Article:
Director of the Center for the Arts Pamela Tatge reflects on the exhibition FOOD-WATER-LIFE—LUCY+JORGE ORTA, on view in the Main Gallery of the Ezra and Cecile Zilkha Gallery through Sunday, March 3, 2013.
It’s the start of the spring semester here at Wesleyan University, and our student gallery monitors are preparing to welcome a new exhibition into the Zilkha Gallery: FOOD-WATER-LIFE—LUCY+JORGE ORTA. I was introduced to the French artist couple by Ginger Duggan and Judy Hoos Fox, independent curators who have brought two exhibitions to Zilkha Gallery in the past two years: Connectivity Lost in September 2010 and Passing Time* in January 2012. The Ortas, whose studio is in Paris, contributed 70 x 7 The Meal to Connectivity Lost, a set of plates that were a part of their public art piece that they have mounted in cities around the world whereby thousands of people share a meal together on a set of limited edition plates, forging a powerful encounter of people from all walks of life.
Ginger and Judy shared with us that although the Ortas have exhibited all over the world, and in group shows in the U.S., they had never had a solo show in this country. Wesleyan partnered with the Tufts University Art Gallery who organized the exhibition, and we have our opening on Tuesday, January 29 from 4:30pm to 6:30pm.
I’m excited to have this stunning exhibition in our gallery for many reasons, first because the issues their works illuminate are those that many in our community are discussing: biodiversity, environmental conditions, climate change, and exchange among peoples. The exhibition also intersects with this year’s Feet to the Fire theme, Earth and Justice for All, with many courses in Wesleyan’s College of the Environment exploring environmental justice issues.
But most importantly, it’s been a long time since we’ve had large-scale sculptural elements in the gallery. The minute I saw their work I could see it beautifully sited in Zilkha: the height of the gallery frames the strikingly colorful parachute installations; the segment on food is situated in front of the gallery’s windows and is in dialogue with the trees and grass of our courtyard; the film of the Ortas’ public art work in Antarctica is set against the raw majesty of the floor to ceiling limestone of the Main Gallery’s back wall.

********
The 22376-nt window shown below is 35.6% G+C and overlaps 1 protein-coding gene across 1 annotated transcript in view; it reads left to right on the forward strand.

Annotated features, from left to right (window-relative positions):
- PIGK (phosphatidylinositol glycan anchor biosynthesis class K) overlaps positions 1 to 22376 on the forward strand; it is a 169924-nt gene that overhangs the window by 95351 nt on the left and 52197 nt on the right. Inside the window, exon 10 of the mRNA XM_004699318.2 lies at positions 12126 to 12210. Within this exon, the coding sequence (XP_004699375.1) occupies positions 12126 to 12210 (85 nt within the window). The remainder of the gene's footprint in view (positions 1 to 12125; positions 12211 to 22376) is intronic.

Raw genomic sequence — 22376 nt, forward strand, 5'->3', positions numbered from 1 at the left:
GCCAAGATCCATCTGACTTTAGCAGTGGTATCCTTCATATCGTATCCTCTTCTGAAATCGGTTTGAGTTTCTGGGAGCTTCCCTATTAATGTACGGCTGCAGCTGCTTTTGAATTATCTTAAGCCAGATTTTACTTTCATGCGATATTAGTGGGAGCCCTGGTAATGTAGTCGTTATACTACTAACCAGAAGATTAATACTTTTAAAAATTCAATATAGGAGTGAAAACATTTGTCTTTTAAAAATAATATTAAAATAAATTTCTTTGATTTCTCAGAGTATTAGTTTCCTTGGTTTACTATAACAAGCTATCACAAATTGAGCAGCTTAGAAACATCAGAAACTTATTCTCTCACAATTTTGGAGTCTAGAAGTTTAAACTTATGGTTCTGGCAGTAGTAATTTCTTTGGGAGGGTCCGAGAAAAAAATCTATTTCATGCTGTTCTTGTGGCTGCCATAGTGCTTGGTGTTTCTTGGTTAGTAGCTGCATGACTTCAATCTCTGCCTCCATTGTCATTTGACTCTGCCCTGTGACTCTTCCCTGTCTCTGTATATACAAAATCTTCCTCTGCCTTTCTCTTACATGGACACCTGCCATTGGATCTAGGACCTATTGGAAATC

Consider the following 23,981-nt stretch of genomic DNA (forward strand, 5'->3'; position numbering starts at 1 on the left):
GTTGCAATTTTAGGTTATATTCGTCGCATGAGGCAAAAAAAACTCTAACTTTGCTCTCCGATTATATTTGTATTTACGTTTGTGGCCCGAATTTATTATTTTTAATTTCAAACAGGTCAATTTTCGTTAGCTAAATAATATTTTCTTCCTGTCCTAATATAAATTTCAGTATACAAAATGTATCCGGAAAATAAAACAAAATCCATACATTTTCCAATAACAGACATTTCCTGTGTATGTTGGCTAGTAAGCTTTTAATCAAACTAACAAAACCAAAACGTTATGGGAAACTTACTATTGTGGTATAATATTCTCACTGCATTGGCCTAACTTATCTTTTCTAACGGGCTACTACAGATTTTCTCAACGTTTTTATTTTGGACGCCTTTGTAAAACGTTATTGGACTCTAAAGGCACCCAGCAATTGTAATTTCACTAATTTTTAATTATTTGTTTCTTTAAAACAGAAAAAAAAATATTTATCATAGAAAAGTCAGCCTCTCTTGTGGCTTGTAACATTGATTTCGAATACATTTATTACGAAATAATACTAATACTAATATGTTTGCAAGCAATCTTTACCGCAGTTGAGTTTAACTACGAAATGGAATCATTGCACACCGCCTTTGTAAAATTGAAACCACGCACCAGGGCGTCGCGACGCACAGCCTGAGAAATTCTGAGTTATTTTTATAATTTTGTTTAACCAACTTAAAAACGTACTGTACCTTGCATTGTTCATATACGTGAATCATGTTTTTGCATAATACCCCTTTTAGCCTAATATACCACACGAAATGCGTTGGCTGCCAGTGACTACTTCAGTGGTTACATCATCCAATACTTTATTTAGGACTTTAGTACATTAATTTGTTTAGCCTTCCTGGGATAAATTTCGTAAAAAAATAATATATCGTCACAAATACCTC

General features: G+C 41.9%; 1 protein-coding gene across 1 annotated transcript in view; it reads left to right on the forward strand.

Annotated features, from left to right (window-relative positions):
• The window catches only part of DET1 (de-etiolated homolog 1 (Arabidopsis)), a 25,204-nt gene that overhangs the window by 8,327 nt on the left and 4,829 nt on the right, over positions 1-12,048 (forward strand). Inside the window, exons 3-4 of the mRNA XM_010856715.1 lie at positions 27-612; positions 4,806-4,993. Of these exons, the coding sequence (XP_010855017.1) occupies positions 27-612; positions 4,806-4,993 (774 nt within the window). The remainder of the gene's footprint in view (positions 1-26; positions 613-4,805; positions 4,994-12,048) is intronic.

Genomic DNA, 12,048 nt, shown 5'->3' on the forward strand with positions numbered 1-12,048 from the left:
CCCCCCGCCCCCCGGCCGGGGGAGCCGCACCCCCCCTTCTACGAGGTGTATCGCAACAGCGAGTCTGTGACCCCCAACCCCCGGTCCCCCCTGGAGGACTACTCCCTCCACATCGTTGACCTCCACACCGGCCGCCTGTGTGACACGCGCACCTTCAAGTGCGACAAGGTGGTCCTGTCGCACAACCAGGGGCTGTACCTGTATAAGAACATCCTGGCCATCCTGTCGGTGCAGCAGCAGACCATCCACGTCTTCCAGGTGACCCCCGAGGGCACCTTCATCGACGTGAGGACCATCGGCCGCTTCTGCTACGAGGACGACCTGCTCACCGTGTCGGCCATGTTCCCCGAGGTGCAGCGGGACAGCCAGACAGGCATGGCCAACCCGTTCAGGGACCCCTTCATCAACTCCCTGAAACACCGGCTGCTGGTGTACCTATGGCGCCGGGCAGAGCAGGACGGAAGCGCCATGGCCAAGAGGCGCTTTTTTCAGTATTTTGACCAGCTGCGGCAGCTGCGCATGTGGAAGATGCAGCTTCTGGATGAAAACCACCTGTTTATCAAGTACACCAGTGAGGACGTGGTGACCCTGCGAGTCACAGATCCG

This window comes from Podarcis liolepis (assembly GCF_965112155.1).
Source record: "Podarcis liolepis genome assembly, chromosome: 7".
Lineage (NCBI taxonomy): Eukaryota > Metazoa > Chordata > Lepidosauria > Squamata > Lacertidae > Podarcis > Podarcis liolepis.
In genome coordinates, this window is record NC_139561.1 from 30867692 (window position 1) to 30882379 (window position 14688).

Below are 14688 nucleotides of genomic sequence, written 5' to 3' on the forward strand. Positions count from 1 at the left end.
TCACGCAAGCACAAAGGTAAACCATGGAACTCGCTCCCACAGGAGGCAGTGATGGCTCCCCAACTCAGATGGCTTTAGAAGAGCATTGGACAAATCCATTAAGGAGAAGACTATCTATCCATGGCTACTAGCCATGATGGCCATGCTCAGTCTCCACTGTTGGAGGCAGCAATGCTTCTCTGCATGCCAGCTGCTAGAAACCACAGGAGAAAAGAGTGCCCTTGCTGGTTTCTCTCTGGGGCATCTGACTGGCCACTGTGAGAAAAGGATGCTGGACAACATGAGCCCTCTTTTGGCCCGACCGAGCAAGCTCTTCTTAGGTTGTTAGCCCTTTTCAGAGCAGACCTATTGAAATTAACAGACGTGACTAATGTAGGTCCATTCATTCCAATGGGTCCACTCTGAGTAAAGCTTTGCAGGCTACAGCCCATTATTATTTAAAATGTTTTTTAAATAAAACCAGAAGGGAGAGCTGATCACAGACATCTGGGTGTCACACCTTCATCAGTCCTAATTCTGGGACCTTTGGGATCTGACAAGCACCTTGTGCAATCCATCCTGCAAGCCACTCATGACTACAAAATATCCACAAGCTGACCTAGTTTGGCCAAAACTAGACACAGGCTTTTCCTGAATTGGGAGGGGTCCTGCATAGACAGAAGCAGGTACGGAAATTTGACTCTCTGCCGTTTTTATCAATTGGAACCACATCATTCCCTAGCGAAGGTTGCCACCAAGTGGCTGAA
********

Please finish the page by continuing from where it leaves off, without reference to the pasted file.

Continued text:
And the full-scale canoe that is docked in the center of Zilkha has a sister canoe that the Ortas have installed at the Shanghai Biennale, where it is a fully-working water purification system. The Museum of Contemporary Art is pumping in water from the Huang Pu River, up 20 meters into the museum’s third floor. It is purified in a bamboo “factory” and then clean drinking water is available for the visitors to taste, enjoy and take away in a specially designed OrtaWater bottle. I’m sorry that our budget didn’t allow us to do the same with water from the Connecticut River!
Following the opening on Tuesday, the exhibition will be on view, alongside Janne Höltermann’s Remodeling Zilkha installation in the North Gallery, through Sunday, March 3.
*Many of you may not know that Wesleyan’s exhibition, Passing Time, left Middletown last March and traveled to Indiana’s DePauw University, then to the Salina Art Center in Kansas. While we will be celebrating the opening of the Orta exhibition on Tuesday, Passing Time will open at the Bakalar Gallery at Boston’s Massachusetts College of Art and Design! If you missed it at Wesleyan, you can see it in Boston through Sunday, March 3.